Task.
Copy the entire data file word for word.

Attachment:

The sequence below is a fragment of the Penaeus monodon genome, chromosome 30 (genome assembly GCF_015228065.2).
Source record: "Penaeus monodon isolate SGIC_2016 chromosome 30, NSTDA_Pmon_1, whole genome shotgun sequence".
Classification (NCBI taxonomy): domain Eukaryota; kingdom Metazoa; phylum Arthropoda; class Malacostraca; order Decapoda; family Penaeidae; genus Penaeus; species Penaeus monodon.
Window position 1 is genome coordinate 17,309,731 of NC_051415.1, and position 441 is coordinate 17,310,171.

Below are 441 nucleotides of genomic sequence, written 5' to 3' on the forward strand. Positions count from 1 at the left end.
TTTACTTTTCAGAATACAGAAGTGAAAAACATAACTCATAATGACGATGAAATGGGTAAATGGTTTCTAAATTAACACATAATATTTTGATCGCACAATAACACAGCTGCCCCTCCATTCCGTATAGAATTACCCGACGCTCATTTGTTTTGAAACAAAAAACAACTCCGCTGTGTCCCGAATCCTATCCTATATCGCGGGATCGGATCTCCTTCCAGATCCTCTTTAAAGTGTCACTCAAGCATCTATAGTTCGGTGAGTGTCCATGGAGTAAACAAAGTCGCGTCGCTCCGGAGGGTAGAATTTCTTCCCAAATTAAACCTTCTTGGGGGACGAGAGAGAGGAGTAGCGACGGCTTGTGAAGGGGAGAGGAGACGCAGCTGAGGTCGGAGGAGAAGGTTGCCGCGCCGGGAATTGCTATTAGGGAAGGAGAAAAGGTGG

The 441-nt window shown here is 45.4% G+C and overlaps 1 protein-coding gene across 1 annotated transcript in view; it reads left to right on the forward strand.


The sequence below is a fragment of the Penaeus monodon genome, chromosome 30 (genome assembly GCF_015228065.2).
Source record: "Penaeus monodon isolate SGIC_2016 chromosome 30, NSTDA_Pmon_1, whole genome shotgun sequence".
Classification (NCBI taxonomy): domain Eukaryota; kingdom Metazoa; phylum Arthropoda; class Malacostraca; order Decapoda; family Penaeidae; genus Penaeus; species Penaeus monodon.
Window position 1 is genome coordinate 17,309,731 of NC_051415.1, and position 441 is coordinate 17,310,171.

Below are 441 nucleotides of genomic sequence, written 5' to 3' on the forward strand. Positions count from 1 at the left end.
TTTACTTTTCAGAATACAGAAGTGAAAAACATAACTCATAATGACGATGAAATGGGTAAATGGTTTCTAAATTAACACATAATATTTTGATCGCACAATAACACAGCTGCCCCTCCATTCCGTATAGAATTACCCGACGCTCATTTGTTTTGAAACAAAAAACAACTCCGCTGTGTCCCGAATCCTATCCTATATCGCGGGATCGGATCTCCTTCCAGATCCTCTTTAAAGTGTCACTCAAGCATCTATAGTTCGGTGAGTGTCCATGGAGTAAACAAAGTCGCGTCGCTCCGGAGGGTAGAATTTCTTCCCAAATTAAACCTTCTTGGGGGACGAGAGAGAGGAGTAGCGACGGCTTGTGAAGGGGAGAGGAGACGCAGCTGAGGTCGGAGGAGAAGGTTGCCGCGCCGGGAATTGCTATTAGGGAAGGAGAAAAGGTGG

The 441-nt window shown here is 45.4% G+C and overlaps 1 protein-coding gene across 1 annotated transcript in view; it reads left to right on the forward strand.